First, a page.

The Volcker Rule: Has Anything Changed?

Abstract: The paper gives an overview of proprietary trading by banking entities leading up to the 2008 financial crisis. Section II describes the Volcker Rule as proposed and implemented. Section III analyzes the broad exceptions to the Volcker Rule. Section IV gives an evaluation of the impact and effectiveness of the Volcker Rule.

I.          Introduction

            Out of the ashes of a devastated financial system following the 2008 crisis, reform legislation emerged in the form of the Dodd-Frank Wall Street Reform and Consumer Protection Act. The Dodd-Frank Act was signed into law on July 21, 2010.[1] To analyze the entirety of the 848 page instrument is not feasible within these online pages, so I limit discussion to what is commonly known as the Volcker Rule. The Volcker Rule was advanced by the Group of Thirty, chaired by the legislation’s namesake, Paul Volcker.[2] The Group of Thirty, an international group of financial experts who blamed proprietary trading and conflicts of interest in the financial system for the 2008 financial crisis, advocated for implementation of the Volcker Rule to eliminate such behavior by banking entities.[3]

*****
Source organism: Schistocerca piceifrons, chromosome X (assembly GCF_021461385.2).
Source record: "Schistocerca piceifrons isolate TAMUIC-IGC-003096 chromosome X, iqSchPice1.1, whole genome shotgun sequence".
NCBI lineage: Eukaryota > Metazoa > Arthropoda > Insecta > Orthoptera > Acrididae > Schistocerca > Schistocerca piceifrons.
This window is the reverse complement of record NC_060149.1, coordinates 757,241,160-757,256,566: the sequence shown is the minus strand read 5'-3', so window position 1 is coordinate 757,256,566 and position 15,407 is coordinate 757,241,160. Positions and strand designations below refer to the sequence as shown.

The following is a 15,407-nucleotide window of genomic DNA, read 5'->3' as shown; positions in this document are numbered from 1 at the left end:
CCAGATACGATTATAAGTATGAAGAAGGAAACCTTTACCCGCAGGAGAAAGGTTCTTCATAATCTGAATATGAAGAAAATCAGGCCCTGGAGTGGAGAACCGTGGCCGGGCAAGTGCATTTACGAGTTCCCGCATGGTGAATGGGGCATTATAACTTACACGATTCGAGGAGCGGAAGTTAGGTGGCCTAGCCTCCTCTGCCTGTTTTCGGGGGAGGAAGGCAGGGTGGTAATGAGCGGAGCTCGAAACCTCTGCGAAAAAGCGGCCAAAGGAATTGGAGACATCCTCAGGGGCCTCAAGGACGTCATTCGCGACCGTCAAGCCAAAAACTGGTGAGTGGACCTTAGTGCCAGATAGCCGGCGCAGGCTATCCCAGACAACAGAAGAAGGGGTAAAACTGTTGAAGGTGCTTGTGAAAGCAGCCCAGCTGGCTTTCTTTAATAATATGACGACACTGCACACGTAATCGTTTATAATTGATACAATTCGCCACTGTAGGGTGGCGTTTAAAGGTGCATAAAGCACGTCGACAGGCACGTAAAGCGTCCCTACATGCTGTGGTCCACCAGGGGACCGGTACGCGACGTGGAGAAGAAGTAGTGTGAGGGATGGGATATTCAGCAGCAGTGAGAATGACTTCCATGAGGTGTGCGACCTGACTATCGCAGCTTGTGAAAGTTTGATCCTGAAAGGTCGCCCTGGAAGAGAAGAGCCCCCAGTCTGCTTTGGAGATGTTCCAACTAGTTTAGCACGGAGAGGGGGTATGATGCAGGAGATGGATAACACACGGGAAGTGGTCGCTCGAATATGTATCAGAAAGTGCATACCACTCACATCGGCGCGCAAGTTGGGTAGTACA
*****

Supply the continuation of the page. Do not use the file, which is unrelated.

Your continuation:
The elimination of proprietary trading by banking entities is a relatively simple idea, but in application the issue becomes murky. This lack of clarity is…

[1]           Press Release, Office of the Press Secretary, Background on the President’s Bill Signing Ceremony Today (July 21, 2010) available at

[2]           Alison K. Gary, Creating a Future Economic Crisis: Political Failure and the Loopholes of the Volcker Rule, 90 Or. L. Rev. 1339, 1341 (2012).

[3]           Id.